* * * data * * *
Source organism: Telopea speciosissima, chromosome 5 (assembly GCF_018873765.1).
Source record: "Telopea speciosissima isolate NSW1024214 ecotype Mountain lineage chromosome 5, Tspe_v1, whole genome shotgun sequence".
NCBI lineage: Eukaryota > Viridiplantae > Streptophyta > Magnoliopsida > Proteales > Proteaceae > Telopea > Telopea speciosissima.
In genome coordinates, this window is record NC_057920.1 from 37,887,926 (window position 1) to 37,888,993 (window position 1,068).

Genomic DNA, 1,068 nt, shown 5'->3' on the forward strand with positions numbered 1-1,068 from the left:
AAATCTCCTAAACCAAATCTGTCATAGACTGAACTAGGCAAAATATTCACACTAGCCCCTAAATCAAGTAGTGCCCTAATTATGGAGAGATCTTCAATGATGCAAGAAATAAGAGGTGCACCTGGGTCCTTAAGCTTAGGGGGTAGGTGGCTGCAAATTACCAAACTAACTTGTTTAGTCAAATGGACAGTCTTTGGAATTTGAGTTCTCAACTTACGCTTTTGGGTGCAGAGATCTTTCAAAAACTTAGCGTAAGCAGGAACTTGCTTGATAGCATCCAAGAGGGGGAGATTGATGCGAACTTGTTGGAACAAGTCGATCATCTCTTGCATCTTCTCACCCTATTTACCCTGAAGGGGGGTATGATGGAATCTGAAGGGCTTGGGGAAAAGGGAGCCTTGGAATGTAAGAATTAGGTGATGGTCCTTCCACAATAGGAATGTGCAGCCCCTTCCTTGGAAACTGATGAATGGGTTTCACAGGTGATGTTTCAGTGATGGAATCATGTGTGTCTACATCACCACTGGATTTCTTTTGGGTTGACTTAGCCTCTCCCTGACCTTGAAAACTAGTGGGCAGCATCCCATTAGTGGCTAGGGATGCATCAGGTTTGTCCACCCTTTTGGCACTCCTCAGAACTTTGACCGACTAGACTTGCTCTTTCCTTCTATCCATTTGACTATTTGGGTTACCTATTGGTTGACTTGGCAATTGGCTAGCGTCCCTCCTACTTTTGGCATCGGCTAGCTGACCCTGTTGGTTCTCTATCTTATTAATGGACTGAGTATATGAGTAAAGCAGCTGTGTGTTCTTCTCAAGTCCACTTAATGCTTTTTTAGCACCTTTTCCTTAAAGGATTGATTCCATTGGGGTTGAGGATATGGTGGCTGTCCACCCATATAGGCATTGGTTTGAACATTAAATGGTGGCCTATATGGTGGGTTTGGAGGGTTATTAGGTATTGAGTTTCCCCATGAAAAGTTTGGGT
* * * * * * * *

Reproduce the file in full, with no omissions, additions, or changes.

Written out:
Source organism: Telopea speciosissima, chromosome 5 (assembly GCF_018873765.1).
Source record: "Telopea speciosissima isolate NSW1024214 ecotype Mountain lineage chromosome 5, Tspe_v1, whole genome shotgun sequence".
NCBI lineage: Eukaryota > Viridiplantae > Streptophyta > Magnoliopsida > Proteales > Proteaceae > Telopea > Telopea speciosissima.
In genome coordinates, this window is record NC_057920.1 from 37,887,926 (window position 1) to 37,888,993 (window position 1,068).

Genomic DNA, 1,068 nt, shown 5'->3' on the forward strand with positions numbered 1-1,068 from the left:
AAATCTCCTAAACCAAATCTGTCATAGACTGAACTAGGCAAAATATTCACACTAGCCCCTAAATCAAGTAGTGCCCTAATTATGGAGAGATCTTCAATGATGCAAGAAATAAGAGGTGCACCTGGGTCCTTAAGCTTAGGGGGTAGGTGGCTGCAAATTACCAAACTAACTTGTTTAGTCAAATGGACAGTCTTTGGAATTTGAGTTCTCAACTTACGCTTTTGGGTGCAGAGATCTTTCAAAAACTTAGCGTAAGCAGGAACTTGCTTGATAGCATCCAAGAGGGGGAGATTGATGCGAACTTGTTGGAACAAGTCGATCATCTCTTGCATCTTCTCACCCTATTTACCCTGAAGGGGGGTATGATGGAATCTGAAGGGCTTGGGGAAAAGGGAGCCTTGGAATGTAAGAATTAGGTGATGGTCCTTCCACAATAGGAATGTGCAGCCCCTTCCTTGGAAACTGATGAATGGGTTTCACAGGTGATGTTTCAGTGATGGAATCATGTGTGTCTACATCACCACTGGATTTCTTTTGGGTTGACTTAGCCTCTCCCTGACCTTGAAAACTAGTGGGCAGCATCCCATTAGTGGCTAGGGATGCATCAGGTTTGTCCACCCTTTTGGCACTCCTCAGAACTTTGACCGACTAGACTTGCTCTTTCCTTCTATCCATTTGACTATTTGGGTTACCTATTGGTTGACTTGGCAATTGGCTAGCGTCCCTCCTACTTTTGGCATCGGCTAGCTGACCCTGTTGGTTCTCTATCTTATTAATGGACTGAGTATATGAGTAAAGCAGCTGTGTGTTCTTCTCAAGTCCACTTAATGCTTTTTTAGCACCTTTTCCTTAAAGGATTGATTCCATTGGGGTTGAGGATATGGTGGCTGTCCACCCATATAGGCATTGGTTTGAACATTAAATGGTGGCCTATATGGTGGGTTTGGAGGGTTATTAGGTATTGAGTTTCCCCATGAAAAGTTTGGGT